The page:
Stockwell said many people and communities struggle to imagine how decisions today help create a future beyond their lifetimes. The Mapper can “help people visualize this in a meaningful way, both within their town and across town boundaries.”
The Mapper is already winning recognition. Meyer and his faculty advisors, Rob Lilieholm, an associate professor in UMaine’s School of Forest Resources and the leader of SSI’s Alternative Futures Team, and Chris Cronan, a professor of plant biology and ecology, were awarded the University of Maine’s 2014 President’s Research Impact Award for their work developing the tool.
In announcing the award, UMaine President Paul Ferguson hailed it as “innovative” and “forward-thinking” research that resulted in a practical and groundbreaking tool that “will allow town planners, conservationists, developers and the general public to better understand and manage community assets — both in terms of conservation and economic development — now and in the future.”
Responding to the award, Lilieholm said the hope is that more information will “lead to improved land use decisions that maximize the benefits of new development and foster landscapes and communities that better meet the needs of Maine residents — both today and long into the future.”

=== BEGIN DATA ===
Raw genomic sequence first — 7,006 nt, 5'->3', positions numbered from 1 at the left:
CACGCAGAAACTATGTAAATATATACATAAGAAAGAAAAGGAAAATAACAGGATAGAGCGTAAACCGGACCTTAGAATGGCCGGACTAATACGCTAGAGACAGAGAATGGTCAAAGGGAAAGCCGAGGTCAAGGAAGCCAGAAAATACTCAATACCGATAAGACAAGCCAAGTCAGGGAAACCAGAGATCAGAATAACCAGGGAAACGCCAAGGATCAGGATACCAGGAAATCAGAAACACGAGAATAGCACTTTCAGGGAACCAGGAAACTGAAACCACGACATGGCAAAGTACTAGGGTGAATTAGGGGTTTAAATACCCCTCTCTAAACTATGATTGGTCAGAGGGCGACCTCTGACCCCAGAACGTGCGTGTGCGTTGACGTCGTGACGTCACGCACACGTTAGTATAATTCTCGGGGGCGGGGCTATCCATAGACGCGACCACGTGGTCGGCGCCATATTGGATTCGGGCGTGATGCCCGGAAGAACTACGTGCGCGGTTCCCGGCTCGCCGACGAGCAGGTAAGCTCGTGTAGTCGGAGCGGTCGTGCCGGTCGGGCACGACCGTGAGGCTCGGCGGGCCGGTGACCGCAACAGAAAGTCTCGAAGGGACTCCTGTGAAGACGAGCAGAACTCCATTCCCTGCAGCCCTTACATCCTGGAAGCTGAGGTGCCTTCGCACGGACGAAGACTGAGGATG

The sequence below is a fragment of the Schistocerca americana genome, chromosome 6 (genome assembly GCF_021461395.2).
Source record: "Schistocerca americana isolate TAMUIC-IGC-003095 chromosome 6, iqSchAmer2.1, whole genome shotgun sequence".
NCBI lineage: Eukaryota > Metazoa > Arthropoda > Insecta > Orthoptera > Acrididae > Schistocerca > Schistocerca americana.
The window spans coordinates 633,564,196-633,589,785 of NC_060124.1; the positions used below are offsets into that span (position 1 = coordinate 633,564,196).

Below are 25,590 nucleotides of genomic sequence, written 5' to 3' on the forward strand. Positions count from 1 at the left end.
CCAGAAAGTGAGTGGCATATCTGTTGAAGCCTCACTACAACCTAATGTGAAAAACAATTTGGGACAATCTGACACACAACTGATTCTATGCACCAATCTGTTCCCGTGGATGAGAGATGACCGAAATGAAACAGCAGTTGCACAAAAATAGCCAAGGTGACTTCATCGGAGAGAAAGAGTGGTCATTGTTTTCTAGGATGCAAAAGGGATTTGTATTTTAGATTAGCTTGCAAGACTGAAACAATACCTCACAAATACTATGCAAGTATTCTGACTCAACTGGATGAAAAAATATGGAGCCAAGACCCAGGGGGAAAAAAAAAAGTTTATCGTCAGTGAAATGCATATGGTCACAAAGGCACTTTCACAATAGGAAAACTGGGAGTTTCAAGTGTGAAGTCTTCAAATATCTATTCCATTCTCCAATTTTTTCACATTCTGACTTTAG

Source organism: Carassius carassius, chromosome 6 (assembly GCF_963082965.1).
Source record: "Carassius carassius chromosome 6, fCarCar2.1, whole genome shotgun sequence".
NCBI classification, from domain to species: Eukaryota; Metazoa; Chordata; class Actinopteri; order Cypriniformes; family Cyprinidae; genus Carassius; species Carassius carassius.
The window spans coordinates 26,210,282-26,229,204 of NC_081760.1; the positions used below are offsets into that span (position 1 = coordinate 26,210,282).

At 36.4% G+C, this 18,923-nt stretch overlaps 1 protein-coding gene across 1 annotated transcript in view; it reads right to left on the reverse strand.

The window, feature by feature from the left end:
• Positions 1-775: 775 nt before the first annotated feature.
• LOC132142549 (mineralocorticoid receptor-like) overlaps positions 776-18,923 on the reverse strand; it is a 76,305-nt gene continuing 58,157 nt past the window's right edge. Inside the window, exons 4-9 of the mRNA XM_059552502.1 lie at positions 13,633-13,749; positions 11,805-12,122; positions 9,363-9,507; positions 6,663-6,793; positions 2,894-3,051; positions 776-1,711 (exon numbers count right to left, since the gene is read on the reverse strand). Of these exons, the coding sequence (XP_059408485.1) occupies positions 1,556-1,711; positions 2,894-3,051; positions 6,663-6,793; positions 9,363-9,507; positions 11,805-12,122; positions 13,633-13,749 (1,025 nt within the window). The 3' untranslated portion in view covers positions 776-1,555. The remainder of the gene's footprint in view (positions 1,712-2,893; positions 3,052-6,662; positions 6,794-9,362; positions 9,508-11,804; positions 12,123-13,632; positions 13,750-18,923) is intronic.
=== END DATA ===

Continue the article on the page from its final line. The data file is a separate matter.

The mapper is still very new. If it were a new car it would still have the showroom smell. But the website is getting an increasing amount of traffic as word about it spreads. In its first month already more than 450 people have visited the site.
Meyer said there have already been inquiries about expanding the mapper to cover other areas. There are no specific plans to do so at present.
But if there is enough interest, and a source of funding can be secured, “we would do more,” Meyer said. “We now can do it a lot quicker, faster and cheaper. It’s much easier to do at a regional level so we would not do individual towns, but larger areas.”
For Meyer the Maine Futures Community Mapper wasn’t just a research project or a technical challenge, but a way he could contribute to the people of the state of Maine, where he has lived and worked for years. “It’s about helping communities and individuals envision what their future could look like under different scenarios and letting them decide which version of the future looks best,” he said.
Joe Rankin writes on forestry and natural history topics. He lives in New Sharon